In terms of my career, I still have gotten nowhere, though I am trying. In terms of just trying to survive, I’m lost at sea. Conventional wisdom states you’re supposed to have everything figured out, and be settled down, at the age of thirty years old; I’m forty years old, and I’m still not where I want to be. And I’m torn between being ashamed and being grateful I’m still alive to do something about my circumstances. For instance, I’ve started writing out a chapter outline for the latest draft of my first novel after I’ve lost count of how many attempts to get the the damned draft written (again, I could go into ‘coulda-shoulda-woulda’ mode here, but I’m doing the outline now, before I’ve shown the draft to an editor), I’ve gone back to doing practice sketches, and I’m now interested in learning how to create and produce comics. (I know, at this point, I should do things in bits and pieces, but I’ve got ideas, and I like to at least write them down and start work on them while I’m thinking about them.) Also, I’ve increased my exercise schedule, and I’ve decided to start eating healthy, while tidying up my place and preparing to move house within the next two years (which I’m doing now, as opposed to waiting until the last minute and scrambling).

At this point, I’m asking myself if life begins at forty, or if I’m just using that as an excuse for wasting the previous years of my life. But I guess time will tell.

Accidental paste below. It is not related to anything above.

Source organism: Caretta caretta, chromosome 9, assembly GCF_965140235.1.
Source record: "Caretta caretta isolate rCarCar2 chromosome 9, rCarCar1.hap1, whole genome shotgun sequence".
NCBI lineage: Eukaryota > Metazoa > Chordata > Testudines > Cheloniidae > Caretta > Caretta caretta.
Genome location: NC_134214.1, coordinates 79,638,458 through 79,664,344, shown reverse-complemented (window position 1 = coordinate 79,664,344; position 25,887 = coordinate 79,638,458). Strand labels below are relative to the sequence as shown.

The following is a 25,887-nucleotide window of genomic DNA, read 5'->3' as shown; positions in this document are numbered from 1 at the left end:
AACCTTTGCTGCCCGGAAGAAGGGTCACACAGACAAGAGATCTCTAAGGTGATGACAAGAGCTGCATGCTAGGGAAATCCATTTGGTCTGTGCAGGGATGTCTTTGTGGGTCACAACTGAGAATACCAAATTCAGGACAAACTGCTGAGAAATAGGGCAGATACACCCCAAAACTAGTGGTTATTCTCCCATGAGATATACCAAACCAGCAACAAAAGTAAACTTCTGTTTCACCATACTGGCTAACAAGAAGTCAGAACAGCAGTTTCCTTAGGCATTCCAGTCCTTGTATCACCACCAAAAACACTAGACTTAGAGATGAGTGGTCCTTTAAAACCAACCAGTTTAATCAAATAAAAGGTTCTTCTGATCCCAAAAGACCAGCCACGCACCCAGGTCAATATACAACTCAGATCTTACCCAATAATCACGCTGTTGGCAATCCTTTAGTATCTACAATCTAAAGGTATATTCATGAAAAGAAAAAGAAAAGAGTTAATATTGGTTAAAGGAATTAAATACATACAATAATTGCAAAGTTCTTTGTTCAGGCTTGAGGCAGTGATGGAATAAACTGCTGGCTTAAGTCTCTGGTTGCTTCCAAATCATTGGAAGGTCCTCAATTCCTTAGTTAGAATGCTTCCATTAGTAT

Talking About Free Speech–Again

Yep, it’s that time again–another diatribe about free speech.

This episode was brought about by a group of people informing me and some others of an article by Stephanie Zvan, titled ‘Nazis, No-Platforming, and the Failure of Free Speech,’ in which she expresses support for Richard Spencer getting punched in the face by a man in black and states, ‘Punching Richard Spencer is perhaps the best PR black bloc has ever had.’ A handful of people I know who have read the article seem to think Zvan is advocating violence, in the way she lauds Spencer getting punched.

I disagree with Zvan about punching Richard Spencer being even a good PR move, never mind the best one the black bloc has ever had, for the following reasons: a) police have historically gone undercover in activist circles, advocated committing crimes, and actually committed crimes while masked (among other tactics) to justify cracking down on dissent (see COINTELPRO); b) the person getting punched or otherwise assaulted can milk boatloads of sympathy from their supporters and those who don’t know any better, and thus get more support for their cause while making anyone who sides, even politically and philosophically, with their attacker look like at least a million miles of bad road; and c) Richard Bertrand Spencer and Company simply aren’t worth it. Don’t punch or otherwise assault fascists or fascist sympathizers, people. We’re better than that.